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Is positive dipstick alone enough to identify the cause as infective in patients with dysuria and haematuria?

Three Part Question

In [adults with dysuria and haematuria] is [positive dipstick without urine microscopy as good as positive dipstick with urine microscopy] at [identifying the cause as infective]?

Clinical Scenario

A 33 year old lady who has had cystitis before presents to the Emergency Department with pain on passing urine. Urine dipstick reveals haematuria. You wonder if it is necessary to send a sample for microscopy or whether you can assume the cause is infective and treat blind with empirical antibiotics.

Search Strategy

Medline using the OVID interface - 1966 to June Week 1 2005
Embase - 1980 to 2005 Week 24
CINAHL - 1982 to June Week 1 2005
Cochrane Library - Issue 2 2005
(exp. HEMATURIA OR AND (exp. Urination Disorders/ or or exp. Urinary Tract Infections/) AND ( OR MIDSTREAM OR exp. URINALYSIS/ OR exp Microscopy/ or URINE OR exp Reagent Strips/ or URINE
Limit to (Humans, English Language, Adults (19 and over))

Search Outcome

Medline - 67 papers found of which 2 were relevant
Embase - no additional relevant papers
CINAHL - no additional relevant papers
Cochrane Library - no additional relevant papers

Relevant Paper(s)

Author, date and country Patient group Study type (level of evidence) Outcomes Key results Study Weaknesses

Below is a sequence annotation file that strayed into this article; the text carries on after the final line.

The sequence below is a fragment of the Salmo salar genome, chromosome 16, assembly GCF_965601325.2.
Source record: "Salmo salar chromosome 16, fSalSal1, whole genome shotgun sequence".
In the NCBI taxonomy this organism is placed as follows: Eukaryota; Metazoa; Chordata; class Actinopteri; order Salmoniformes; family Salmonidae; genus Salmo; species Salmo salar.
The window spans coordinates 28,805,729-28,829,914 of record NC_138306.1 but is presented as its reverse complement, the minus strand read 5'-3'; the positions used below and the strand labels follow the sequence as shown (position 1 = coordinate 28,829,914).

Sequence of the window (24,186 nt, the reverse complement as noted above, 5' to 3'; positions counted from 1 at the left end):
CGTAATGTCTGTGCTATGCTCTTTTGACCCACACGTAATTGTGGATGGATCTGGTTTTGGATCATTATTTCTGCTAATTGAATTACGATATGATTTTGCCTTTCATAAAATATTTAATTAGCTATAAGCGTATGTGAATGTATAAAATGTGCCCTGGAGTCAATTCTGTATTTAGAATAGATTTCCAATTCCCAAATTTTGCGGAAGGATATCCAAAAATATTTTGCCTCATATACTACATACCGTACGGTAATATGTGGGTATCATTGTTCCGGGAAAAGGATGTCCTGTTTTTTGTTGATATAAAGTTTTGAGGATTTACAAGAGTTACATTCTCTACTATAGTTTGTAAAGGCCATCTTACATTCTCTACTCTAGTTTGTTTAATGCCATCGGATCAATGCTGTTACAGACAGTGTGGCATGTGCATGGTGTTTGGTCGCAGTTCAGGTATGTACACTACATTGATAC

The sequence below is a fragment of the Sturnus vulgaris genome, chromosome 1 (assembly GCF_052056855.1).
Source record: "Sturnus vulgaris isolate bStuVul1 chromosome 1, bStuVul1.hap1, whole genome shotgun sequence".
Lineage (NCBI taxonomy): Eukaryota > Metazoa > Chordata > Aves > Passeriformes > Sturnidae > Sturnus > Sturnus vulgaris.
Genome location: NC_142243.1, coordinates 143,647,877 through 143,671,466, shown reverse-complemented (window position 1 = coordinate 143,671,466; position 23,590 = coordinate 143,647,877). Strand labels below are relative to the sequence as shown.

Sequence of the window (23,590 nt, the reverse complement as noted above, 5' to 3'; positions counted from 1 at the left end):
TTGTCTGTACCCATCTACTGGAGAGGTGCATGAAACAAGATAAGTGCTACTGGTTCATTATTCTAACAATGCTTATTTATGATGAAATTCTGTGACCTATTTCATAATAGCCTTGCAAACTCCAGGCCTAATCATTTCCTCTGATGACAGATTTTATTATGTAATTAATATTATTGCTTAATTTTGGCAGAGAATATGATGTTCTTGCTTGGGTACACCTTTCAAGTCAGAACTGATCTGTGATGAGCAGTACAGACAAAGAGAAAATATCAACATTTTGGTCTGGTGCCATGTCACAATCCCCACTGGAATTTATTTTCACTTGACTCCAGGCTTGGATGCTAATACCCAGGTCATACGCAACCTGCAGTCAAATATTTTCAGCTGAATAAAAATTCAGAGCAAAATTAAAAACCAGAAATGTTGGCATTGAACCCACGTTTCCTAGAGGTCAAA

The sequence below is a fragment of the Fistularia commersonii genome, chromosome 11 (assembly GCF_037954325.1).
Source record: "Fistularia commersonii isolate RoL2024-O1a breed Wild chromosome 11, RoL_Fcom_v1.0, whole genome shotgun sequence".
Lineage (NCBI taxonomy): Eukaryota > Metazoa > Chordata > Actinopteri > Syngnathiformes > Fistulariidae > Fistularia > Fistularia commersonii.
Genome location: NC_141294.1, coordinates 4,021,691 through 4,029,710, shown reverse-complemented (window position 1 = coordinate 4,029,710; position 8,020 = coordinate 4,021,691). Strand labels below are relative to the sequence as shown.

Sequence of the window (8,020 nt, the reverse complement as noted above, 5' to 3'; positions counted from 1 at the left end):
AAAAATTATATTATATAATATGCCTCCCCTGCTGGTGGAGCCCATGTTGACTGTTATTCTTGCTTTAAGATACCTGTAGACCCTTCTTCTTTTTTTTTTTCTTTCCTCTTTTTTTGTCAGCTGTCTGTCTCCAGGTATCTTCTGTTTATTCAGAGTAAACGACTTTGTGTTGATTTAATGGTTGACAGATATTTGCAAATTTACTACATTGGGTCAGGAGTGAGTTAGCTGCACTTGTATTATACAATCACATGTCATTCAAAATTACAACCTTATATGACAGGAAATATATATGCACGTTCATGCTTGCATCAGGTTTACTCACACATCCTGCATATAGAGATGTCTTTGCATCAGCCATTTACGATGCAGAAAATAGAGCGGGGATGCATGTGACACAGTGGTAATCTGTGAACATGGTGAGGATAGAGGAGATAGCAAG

Lammers RL et al
Adult women presenting to 1 of 2 community hospital EDs or an intermediate care centre with symptoms suggestive of a UTI (343 patients in total). Average age 33 (range 18-84). Positive urine culture was taken as Gold Standard.Prospective observational cohort studyDipstickSensitivity 96%Women only. Not all patients presenting during the study period were included causing possible sampling error. No continuity in distick technique.
Specificity 27%
NPV 87%
PPV 53%
MicroscopySensitivity 95%
Specificity 36%
NPV 87%
PPv 56%
Jou WW, Powers RD
Random sample of adult ED patients who had microscopic urinaysis ordered for detection of possible UTI or haematuria or both, following a positive dipstick. 166 patients in total, collected in 25 consecutive 8 hour sessions. Average age 45 years (range 18-97). 112 women, 54 men. Microscopy was used to confirm or ngate diagnosis.Randomised prospective cohort studyTotal number of patients where results of microscopy altered management plan made on basis of dipstick result9/166 (5.4%)Study not blinded. Care providers were aware that their behavoiur was being observed - this may have altered their clinical decision-making. Small sample size of patients investigated for haematuria.


Both tests can be seen to have definite limitations in their diagnostic accuracy. The conclusion drawn seems to be dependent on the particular clinical situation.

Clinical Bottom Line

In adult patients presenting to the Emergency Department with haematuria and symptoms suggestive of a UTI a positive dipstick result is adequate to assist a clinical treatment decision.


  1. Lammers RL, Gibson S, Kovacs D, Sears W, Strachan G Comparison of Test Characteristics of Urine Dipstick and Urinalysis at Various Test Cutoff Points Annals of Emergency Medicine 38(5):505-12, 2001 Nov
  2. Jou WW, Powers RD Utility of dipstick urinalysis as a guide to management of adults with suspected infection or hematuria Southern Medical Journal 91(3):266-9, 1998 Mar